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A Glossary of Game of Thrones Terms

January 6, 2015

Game of Thrones is a series of books written by George R. R. Martin. They are set in a fictional world filled with dragons, spells and walking dead. Nevertheless, to distinguish this work as fantasy, the author was compelled to use an artful lexicon of archaic words, which may confuse us modern speaking readers at first. If so, use this glossary of words you may encounter as a guide.

  • Eddard- a male name that may be abbreviated as “Ned” (just like “Edward”).
  • Milk of the poppy- an opiate-based drink to treat pain. Appears often and never abbreviated, as this world has not yet invented slang for their drugs. But if I were in Westeros, I’d surely call it “moppy.”
  • Nuncle – it means uncle, but with an inexplicable n in front.
  • Northron- northern, somehow spelled in an outdated Scottish way.
  • Pease- peas.
  • Robb- a male name, pronounced the same as “Rob.” God save us when Game of Thrones fans start naming their real children after these characters (see Eddard).
  • Ser- used to address a knight, but in the same way we might use the word “Sir.” In other words, misspelled.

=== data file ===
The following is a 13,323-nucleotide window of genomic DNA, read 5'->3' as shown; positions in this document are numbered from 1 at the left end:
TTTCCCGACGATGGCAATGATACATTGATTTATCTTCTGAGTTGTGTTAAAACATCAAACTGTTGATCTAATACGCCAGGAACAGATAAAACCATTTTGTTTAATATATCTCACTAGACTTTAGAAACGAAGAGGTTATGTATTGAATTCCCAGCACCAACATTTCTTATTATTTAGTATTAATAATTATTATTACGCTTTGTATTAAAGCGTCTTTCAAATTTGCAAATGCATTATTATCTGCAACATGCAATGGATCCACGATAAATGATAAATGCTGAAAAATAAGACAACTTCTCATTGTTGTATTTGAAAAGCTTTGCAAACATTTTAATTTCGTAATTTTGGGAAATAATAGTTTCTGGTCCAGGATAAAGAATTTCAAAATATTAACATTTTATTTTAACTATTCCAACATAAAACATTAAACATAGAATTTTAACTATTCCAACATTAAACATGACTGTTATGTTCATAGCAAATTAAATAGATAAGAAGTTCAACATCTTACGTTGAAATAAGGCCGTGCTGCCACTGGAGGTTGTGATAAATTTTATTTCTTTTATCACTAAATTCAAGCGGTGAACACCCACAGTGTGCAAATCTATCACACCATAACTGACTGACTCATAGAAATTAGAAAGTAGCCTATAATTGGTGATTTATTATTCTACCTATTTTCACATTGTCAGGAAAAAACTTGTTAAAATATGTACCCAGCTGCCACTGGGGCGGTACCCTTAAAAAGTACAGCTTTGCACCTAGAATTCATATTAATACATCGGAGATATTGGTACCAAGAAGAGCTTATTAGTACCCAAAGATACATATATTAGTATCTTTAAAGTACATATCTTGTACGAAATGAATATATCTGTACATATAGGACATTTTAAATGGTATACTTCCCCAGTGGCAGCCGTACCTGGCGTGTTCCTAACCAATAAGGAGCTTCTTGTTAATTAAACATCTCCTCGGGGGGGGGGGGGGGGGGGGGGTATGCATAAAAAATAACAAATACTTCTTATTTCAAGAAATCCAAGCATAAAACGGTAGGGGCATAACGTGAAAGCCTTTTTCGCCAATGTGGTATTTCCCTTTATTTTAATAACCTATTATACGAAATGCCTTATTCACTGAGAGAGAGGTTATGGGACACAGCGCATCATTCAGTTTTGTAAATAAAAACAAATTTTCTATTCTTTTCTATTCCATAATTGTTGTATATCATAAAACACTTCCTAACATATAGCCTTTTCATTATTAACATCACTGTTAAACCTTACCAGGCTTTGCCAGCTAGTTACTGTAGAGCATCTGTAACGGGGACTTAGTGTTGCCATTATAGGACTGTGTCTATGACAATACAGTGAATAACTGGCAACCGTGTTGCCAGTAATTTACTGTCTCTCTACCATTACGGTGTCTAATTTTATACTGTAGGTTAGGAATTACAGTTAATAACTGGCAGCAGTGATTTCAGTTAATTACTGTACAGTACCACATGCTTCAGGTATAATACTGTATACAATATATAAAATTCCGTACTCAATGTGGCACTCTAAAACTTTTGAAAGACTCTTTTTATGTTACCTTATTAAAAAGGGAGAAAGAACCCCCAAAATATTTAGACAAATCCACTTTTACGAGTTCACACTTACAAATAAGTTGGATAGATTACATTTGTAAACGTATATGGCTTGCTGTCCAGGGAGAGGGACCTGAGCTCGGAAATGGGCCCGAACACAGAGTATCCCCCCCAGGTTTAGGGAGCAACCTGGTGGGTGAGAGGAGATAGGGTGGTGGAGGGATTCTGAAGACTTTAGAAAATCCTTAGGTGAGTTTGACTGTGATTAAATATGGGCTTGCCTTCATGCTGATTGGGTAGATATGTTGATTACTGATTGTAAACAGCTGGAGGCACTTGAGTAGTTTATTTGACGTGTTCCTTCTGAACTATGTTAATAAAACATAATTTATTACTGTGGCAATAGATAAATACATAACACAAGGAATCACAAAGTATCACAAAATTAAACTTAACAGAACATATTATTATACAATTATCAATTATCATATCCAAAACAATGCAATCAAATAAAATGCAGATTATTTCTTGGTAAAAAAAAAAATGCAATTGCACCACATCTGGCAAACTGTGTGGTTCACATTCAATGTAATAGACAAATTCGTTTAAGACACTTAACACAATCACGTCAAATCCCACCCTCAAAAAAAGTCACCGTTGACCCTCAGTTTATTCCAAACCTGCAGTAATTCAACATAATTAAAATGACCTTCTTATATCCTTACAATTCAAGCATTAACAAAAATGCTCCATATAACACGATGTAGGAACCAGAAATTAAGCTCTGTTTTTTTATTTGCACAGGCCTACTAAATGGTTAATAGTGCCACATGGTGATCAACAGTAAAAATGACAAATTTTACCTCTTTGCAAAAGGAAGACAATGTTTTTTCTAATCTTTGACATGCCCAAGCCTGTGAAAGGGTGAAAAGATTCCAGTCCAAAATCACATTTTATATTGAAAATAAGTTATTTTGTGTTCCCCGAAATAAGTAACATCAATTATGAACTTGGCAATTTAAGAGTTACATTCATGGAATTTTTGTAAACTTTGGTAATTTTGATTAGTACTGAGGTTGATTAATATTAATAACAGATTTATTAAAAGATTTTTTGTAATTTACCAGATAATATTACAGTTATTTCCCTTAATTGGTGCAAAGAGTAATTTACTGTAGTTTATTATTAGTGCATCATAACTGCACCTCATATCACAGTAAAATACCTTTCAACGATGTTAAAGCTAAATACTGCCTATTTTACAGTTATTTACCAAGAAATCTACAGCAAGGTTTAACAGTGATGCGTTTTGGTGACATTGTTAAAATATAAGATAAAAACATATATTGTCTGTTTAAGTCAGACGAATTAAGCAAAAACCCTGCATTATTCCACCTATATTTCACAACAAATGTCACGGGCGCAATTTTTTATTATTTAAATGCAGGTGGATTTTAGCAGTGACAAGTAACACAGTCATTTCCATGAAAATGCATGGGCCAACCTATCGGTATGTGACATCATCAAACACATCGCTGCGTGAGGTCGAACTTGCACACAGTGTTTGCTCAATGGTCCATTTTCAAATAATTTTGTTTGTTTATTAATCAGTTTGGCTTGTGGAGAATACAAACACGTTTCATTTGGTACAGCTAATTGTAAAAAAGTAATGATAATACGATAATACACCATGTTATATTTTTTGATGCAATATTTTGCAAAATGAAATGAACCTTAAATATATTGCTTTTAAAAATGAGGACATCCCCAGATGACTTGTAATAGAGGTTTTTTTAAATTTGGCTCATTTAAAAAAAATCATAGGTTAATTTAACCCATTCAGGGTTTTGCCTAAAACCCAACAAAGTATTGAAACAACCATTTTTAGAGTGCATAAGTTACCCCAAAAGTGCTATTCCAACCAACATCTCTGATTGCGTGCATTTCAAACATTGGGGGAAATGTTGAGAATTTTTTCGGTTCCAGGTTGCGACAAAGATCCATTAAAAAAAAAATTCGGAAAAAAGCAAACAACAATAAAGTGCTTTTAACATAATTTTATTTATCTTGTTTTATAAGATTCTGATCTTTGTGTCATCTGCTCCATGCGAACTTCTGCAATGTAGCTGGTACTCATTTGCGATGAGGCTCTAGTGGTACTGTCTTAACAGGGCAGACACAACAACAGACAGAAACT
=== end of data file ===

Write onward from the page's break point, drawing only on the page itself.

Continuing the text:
• Southron- see Northron.
  • Smallclothes- underwear. Actually an 18th century word for breeches, even though Westeros more resembles 11th century.
  • Strongwine- literally means “strong wine.”
  • Summerwine- literary tip: conjoin any adjective with wine to be swept away to a fantasy world.
  • Sweetcorn- a husked vegetable that grows in ears, with high sugar content.
  • Two and twenty- twenty-two. Ages are expressed least significant digit first because fuck knows why.

At first I thought most these words were made-up, but most can be found in references as archaic (and all from inconsistent centuries at that). However, there’s also a strong propensity to create words by simply joining two words. But despite this, it’s important to know that you can NEVER combine the word “break” with “fast.” In Game of Thrones, despite the number of joined words, breakfast is not a word. However “break your fast” appears a shitload.

I really like the stories told in Game of Thrones, but there’s nothing like encountering an archaic word to rouse you out of the fiction and back into “why am I reading this again?” I imagine the intent is to immerse the reader in the world, but it has the opposite effect on me–it’s not fooling me into thinking I’m reading a 16th century tome, it’s just annoying me.

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